Web Watch: Find family planning info at government sites

Looking for federal family planning statistics? Need to research national reproductive issues, or learn more about contraceptives now under development? Take a look at the following sites:

1. National Institute of Child Health and Human Development. Web: www.nichd.nih.gov/.

The Bethesda, MD-based National Institute of Child Health and Human Development is part of the National Institutes of Health, U.S. Department of Health and Human Services. It provides a clearinghouse for information on health issues and publications related to research on women’s health, with trained information specialists providing access to information and referral services. Information specialists are available to respond to inquiries Monday through Friday, 8:30 a.m. to 5 p.m. EST by calling the toll-free number, (800) 370-2943. Publications also may be searched at www.nichd.nih.gov/publications/pubs.cfm.

2. U.S. Agency for International Development. Web: www.usaid.gov/.

The Washington, DC-based U.S. Agency for International Development (USAID) is an independent federal government agency that receives overall foreign policy guidance from the federal secretary of state. Click on "Population, Health, and Nutrition" on the site’s home page to go to its Population, Health, and Nutrition Center web page. Its "Links" section offers a good listing of international population web sites.

3. CONRAD Program. Web: www.conrad.org.

The CONRAD Program is dedicated to developing better, safer, and more acceptable methods of contraception that are especially suitable for use in developing countries. Established in 1986 at the Eastern Virginia Medical School in Norfolk as a cooperating agency of the U.S. Agency for International Development, CONRAD concentrates its work on moving potential methods through Phase I and II clinical trials for safety and efficacy. Click on "Contraceptive Info and Related Links" to view its list of contraception and reproductive health web sites.

4. Office of Population Affairs. Web: http://opa.osophs.dhhs.gov/.

The Bethesda, MD-based Office of Population Affairs (OPA), within the Office of Public Health and Science of the Department of Health and Human Services, provides resources and policy advice on population, family planning, reproductive health, and adolescent pregnancy issues. OPA also administers two grant programs: the national Family Planning Program, authorized under Title X of the Public Health Service Act (PHSA), and the Adolescent Family Life Program, authorized under Title XX of the PHSA. Click on "Data and Statistics" for links to statistics for several family planning issues.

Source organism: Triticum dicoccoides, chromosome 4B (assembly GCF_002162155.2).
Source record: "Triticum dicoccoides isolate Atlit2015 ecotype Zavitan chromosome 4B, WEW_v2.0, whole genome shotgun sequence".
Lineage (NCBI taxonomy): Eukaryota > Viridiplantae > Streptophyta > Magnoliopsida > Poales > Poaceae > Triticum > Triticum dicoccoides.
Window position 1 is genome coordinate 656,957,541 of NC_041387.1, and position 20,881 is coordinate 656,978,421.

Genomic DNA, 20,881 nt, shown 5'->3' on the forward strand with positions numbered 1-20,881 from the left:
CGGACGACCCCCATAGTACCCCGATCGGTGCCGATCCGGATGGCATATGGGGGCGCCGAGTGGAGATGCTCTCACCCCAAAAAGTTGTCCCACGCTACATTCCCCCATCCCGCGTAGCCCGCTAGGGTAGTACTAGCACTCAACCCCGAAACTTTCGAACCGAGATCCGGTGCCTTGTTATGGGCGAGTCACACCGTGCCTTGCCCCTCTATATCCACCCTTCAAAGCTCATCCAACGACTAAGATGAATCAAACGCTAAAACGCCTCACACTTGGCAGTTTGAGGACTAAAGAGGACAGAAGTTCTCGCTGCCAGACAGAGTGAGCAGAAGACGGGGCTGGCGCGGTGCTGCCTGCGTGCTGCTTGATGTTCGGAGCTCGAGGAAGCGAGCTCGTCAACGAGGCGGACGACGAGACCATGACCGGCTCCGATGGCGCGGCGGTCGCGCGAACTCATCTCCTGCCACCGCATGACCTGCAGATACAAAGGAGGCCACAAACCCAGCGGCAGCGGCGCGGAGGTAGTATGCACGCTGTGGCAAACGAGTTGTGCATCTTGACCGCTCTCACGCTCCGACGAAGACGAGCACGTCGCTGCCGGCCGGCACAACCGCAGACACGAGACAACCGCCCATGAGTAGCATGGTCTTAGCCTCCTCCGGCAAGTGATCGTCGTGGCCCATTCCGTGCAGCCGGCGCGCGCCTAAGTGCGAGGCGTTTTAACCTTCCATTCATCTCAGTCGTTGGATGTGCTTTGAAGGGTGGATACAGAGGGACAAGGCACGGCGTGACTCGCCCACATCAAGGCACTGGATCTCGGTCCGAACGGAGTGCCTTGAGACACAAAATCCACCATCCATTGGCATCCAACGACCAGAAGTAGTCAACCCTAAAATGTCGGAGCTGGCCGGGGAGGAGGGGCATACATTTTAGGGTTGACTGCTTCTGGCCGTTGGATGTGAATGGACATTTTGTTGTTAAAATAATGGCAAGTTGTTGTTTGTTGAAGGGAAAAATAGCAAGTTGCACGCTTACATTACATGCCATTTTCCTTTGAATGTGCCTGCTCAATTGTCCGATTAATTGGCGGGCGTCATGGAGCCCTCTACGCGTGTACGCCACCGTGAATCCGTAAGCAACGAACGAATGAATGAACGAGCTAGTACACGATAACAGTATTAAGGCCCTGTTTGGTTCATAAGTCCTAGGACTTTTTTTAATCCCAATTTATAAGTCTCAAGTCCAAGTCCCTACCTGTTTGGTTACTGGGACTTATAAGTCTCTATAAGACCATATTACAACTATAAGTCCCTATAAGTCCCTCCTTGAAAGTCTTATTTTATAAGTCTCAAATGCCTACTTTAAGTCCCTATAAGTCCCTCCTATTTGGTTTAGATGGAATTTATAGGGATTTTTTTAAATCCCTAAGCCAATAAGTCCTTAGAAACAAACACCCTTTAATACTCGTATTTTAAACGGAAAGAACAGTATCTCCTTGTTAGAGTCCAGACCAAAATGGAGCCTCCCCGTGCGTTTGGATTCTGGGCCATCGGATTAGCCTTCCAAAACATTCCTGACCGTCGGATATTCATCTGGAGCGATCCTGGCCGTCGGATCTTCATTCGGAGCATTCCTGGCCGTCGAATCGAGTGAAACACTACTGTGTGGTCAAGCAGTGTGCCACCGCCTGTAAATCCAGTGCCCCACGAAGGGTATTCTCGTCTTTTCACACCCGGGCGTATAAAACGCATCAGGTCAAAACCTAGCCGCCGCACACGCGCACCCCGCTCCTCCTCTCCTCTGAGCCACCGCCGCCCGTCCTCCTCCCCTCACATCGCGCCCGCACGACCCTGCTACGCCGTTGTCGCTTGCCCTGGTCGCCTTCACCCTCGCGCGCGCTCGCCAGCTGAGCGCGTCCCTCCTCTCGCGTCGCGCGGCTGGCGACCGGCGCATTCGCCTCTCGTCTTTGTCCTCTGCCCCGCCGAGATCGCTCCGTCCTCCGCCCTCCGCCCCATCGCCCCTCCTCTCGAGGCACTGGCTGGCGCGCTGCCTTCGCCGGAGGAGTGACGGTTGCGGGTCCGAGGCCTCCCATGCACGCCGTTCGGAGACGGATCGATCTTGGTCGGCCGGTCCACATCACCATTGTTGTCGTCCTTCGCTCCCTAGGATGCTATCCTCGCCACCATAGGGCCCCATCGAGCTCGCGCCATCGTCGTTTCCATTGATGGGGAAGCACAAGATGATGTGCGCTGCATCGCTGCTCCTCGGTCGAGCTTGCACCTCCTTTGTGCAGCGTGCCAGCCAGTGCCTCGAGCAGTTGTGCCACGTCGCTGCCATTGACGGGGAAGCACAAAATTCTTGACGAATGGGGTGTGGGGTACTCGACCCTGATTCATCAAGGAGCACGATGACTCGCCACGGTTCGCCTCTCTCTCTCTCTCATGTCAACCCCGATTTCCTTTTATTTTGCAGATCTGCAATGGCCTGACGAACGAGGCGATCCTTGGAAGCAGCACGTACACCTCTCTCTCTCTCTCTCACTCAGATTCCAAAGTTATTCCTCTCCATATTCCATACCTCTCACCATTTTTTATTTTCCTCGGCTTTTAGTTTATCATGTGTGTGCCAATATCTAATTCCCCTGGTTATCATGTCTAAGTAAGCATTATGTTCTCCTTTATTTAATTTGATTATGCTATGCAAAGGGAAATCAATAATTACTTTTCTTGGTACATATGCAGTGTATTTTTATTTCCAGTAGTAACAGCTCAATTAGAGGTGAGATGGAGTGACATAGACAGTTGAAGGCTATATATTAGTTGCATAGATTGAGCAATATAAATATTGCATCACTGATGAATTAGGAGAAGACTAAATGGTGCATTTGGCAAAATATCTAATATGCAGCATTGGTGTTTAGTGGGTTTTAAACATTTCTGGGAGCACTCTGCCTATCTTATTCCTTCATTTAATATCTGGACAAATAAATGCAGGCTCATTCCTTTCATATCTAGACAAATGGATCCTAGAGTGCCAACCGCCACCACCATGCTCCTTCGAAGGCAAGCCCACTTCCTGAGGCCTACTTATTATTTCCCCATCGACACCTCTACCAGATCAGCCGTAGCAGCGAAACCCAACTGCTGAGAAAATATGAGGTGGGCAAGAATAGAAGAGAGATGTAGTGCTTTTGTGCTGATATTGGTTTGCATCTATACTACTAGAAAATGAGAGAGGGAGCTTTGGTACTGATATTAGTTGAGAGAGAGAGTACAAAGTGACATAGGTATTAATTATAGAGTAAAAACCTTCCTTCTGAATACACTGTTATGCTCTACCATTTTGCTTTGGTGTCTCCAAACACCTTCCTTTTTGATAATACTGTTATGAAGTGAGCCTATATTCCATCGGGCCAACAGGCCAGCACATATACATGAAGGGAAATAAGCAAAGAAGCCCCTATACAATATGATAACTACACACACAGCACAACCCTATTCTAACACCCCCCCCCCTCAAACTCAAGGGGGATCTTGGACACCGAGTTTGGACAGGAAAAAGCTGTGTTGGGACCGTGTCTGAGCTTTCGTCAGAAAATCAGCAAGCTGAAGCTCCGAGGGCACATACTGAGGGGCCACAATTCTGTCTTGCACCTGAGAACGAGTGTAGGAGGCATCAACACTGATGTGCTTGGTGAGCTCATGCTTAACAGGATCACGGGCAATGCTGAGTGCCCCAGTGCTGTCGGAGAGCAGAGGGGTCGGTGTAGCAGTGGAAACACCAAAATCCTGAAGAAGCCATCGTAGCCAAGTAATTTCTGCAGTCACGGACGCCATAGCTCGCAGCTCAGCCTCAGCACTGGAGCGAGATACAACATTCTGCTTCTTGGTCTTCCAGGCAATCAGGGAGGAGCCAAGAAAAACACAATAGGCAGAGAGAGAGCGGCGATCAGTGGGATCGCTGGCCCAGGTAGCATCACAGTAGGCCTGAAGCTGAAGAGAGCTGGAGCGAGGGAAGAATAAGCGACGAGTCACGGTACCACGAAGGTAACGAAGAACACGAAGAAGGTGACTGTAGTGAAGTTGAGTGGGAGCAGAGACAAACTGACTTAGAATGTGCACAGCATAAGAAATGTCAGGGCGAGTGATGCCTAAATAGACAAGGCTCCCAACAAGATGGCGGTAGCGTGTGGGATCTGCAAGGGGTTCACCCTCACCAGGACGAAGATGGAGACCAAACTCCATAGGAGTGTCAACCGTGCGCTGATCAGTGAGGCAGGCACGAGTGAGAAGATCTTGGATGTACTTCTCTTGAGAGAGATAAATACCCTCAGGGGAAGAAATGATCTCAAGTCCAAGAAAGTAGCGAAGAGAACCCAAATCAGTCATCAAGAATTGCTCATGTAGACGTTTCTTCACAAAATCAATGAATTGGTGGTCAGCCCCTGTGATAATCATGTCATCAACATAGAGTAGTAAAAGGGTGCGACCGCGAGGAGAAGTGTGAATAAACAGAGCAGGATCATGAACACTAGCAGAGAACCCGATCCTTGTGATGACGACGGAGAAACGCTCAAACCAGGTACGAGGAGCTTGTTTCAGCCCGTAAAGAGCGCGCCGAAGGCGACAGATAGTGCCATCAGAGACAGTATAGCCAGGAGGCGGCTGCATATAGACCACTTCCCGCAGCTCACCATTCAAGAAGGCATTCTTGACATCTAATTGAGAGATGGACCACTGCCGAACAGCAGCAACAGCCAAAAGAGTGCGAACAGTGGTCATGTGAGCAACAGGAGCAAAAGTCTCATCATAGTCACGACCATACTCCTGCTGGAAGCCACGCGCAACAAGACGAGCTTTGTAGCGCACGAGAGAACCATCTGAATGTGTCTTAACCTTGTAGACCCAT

5. Center for Drug Evaluation and Research. Web: www.fda.gov/cder/.

The Rockville, MD-based Center for Drug Evaluation and Research (CDER), located within the Food and Drug Administration, ensures that safe and effective drugs are available to the American people. CDER’s best-known job is to evaluate new drugs before they can be sold. Click on "Drug Approvals" on the site’s home page to see a listing of all approved drugs during 1998-2001. Listings are sorted by product name. When the drug approval or tentative approval letter, labeling text, or review are available, a hyperlink posting date is issued, which allows you to view the source document.

6. MEDLINEplus. Web: medlineplus.gov/.

MEDLINEplus offers health information from the Bethesda, MD-based National Library of Medicine, the world’s largest medical library. It offers extensive information from the National Institutes of Health and other sources on about 500 diseases and conditions, and also includes lists of hospitals and physicians, a medical encyclopedia and dictionaries, health information in Spanish, information on prescription and nonprescription drugs, health information from the media, and links to thousands of clinical trials.

7. Agency for Healthcare Research and Quality. Web: www.ahcpr.gov/.

The Rockville, MD-based Agency for Healthcare Research and Quality provides research that offers evidence-based information on health care outcomes; quality; and cost, use, and access. It is a Public Health Service agency in the Department of Health and Human Services. Click on "Women’s Health" on the site’s home page to go to a page focusing directly on women’s health issues.